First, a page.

Paging Angie Dickinson!

yamato_highheelcopNow that CMX has begun publishing the ridiculously entertaining Fire Investigator Nanase (a glorious mash-up of Firefighter! Daigo of Fire Company M, Silence of the Lambs, and Quincy, ME, if that’s possible), I’m thinking they might want to expand their roster of tough cookies to include Waki Yamato’s High-Heeled Cop (variously translated as Shin High-Heeled Cop and Hi-Heel Cop). There’s precious little information about this series (in English, anyway), but with a title like that, how can you go wrong? If Angie Dickinson was still making femmesploitation movies, I’d wager it would be a terrific vehicle for her.

And while I’m at it, would it be too much to ask of an American publisher to license Yamato’s Yokohoma Monogatori, NY Komachi, or Haikara-san ga Toru? I’ve all but given up on other classic shojo titles (you know the suspects: The Song of the Wind in the Trees, The Rose of Versailles), but perhaps there’s hope here…

14 Responses to Paging Angie Dickinson!

  1. davidpwelsh says:

    She looks so much like Bernadette Peters. And the dog looks so bored, which is just rude.

  2. Katherine Dacey says:

    In the dog’s defense, the high-heeled cop looks a little blase herself.

    I kind of like the idea of Bernadette Peters portraying her. Just think of the possibilities: High-Heeled Cop Rock!

  3. davidpwelsh says:

    “Broadway is her beat! Step out of the chorus and into the night!”

    Then, she’ll run into the boys from Fake, realize that they’re probably never going to be more than friendly acquaintances and/or lunch buddies, and go off to bust a ring of scalpers pushing counterfeit tickets to Hairspray.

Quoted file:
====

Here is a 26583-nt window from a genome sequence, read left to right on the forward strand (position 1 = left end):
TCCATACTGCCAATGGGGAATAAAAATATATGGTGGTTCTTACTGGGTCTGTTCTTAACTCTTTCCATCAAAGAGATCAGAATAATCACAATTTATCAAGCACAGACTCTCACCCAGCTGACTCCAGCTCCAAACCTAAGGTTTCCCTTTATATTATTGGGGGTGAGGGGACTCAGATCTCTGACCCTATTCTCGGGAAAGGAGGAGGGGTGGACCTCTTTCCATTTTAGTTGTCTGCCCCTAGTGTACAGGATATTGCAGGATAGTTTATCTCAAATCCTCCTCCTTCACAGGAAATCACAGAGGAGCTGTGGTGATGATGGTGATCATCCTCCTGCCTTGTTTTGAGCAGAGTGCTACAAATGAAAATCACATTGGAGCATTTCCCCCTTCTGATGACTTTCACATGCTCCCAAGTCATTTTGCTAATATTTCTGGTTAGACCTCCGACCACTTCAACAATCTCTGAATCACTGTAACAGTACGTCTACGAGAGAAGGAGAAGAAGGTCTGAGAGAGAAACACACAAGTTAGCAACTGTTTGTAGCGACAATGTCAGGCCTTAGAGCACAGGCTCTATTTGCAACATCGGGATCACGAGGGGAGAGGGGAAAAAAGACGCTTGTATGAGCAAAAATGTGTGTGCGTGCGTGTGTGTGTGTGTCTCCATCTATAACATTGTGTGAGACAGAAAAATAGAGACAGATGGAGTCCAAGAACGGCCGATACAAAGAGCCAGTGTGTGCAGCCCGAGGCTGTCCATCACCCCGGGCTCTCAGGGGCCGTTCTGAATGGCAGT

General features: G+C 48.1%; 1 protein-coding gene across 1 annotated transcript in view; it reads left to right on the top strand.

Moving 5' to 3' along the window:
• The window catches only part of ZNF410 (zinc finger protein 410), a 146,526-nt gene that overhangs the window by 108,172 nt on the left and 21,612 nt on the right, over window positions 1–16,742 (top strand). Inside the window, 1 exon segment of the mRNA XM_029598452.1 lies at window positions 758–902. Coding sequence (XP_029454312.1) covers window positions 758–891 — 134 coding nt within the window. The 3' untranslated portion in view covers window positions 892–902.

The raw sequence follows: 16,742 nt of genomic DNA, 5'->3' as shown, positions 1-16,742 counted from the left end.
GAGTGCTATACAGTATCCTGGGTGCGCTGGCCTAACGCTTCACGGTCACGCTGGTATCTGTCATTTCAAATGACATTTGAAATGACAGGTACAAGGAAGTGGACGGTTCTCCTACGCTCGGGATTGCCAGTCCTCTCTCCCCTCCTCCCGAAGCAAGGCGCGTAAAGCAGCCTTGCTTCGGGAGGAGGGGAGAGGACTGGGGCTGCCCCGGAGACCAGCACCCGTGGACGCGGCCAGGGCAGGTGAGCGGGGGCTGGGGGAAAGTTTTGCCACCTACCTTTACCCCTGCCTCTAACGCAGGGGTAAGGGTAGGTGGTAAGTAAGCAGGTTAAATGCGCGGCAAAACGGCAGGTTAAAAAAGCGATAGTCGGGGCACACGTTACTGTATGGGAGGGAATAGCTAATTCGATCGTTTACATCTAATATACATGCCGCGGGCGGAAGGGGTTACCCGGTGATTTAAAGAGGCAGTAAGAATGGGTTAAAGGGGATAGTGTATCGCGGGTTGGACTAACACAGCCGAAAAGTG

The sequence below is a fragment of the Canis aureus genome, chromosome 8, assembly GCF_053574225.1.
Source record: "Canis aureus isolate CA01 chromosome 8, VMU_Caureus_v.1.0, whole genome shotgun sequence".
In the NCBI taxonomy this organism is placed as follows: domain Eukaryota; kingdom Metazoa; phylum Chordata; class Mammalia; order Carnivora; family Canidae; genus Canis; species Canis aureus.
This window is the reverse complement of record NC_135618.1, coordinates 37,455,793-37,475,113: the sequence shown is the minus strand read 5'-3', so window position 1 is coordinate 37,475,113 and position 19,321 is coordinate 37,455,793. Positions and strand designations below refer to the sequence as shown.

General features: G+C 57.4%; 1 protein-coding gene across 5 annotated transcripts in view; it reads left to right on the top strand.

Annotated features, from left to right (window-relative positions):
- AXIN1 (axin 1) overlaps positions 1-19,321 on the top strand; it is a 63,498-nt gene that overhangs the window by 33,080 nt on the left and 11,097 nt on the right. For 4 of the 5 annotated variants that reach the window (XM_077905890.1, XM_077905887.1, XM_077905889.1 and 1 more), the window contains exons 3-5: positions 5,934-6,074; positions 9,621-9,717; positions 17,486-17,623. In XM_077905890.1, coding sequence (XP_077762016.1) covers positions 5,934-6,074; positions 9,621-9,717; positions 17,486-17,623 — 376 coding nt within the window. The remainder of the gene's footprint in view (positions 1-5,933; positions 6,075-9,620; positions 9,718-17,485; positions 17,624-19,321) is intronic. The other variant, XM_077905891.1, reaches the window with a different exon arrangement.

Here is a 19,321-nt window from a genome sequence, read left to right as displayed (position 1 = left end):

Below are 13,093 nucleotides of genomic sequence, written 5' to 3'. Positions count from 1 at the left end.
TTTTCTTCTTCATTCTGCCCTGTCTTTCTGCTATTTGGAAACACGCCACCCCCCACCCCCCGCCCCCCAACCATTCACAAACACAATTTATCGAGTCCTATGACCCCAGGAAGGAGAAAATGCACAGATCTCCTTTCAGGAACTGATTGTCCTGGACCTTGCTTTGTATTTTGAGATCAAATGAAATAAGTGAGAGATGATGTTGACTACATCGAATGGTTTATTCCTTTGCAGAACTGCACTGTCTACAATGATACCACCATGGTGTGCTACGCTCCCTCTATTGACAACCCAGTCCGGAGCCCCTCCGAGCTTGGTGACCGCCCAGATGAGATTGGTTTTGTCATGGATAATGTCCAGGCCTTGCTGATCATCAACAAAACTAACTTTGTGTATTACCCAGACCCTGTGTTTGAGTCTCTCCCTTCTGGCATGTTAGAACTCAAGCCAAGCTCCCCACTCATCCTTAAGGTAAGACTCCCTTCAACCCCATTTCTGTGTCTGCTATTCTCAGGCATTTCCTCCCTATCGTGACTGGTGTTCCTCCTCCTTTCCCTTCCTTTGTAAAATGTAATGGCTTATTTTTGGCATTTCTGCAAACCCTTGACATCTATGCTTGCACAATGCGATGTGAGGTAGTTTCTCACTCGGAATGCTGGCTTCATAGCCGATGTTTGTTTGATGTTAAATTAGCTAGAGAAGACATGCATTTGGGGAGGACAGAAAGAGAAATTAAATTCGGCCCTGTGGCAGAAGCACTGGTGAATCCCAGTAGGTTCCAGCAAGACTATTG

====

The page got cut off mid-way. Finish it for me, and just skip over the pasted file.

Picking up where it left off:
4. John Jakala says:

    Fire Investigator Nanase is out already? Oh man, I am so far behind in my manga reading.

  5. […] Welsh is making a wish list at Precocious Curmudgeon, and it starts with a Bernadette Peters […]

  6. JennyN says:

    It’s true that Schodt reproduces a very striking page of artwork from Haikara-san ga Toru in his classic Manga! Manga!. However, when I managed to get hold of the series a few years ago I found it disappointing; although my Japanese is less than rudimentary, there seemed to be quite a lot of the “zany” humour which was de rigeuer in shojo manga of the 1970s (think the early volumes of Eroica and which frequently doesn’t translate or hold up very well now. On the other hand, I would loooove someone to bring out a faithful reproduction of the deluxe version of Yamato’s Genji Monogatari – striking (and thoroughly researched) art, a smooth and surprisingly touching adaptation of the original huge novel, and magnificent colour spreads at the beginning of each volume, showing Genji and his ladies lounging elegantly in billowing silk robes. Kodansha brought out a few volumes of a rather clunky bilingual effort some time back, but I don’t think it was ever completed. Another one to add to the wish list…

  7. David Wise says:

    Actually, David, it’s “Quincy, M.E.” — not “M.D.” I should know. I wrote for it!

  8. davidpwelsh says:

    All due respect to Jack Klugman, David, but nothing will ever impress me as much as the fact that you wrote for Jem.

  9. Katherine Dacey says:

    Actually, David, the error was mine–I’ve corrected it. My apologies–it’s been a while since I’ve seen an episode!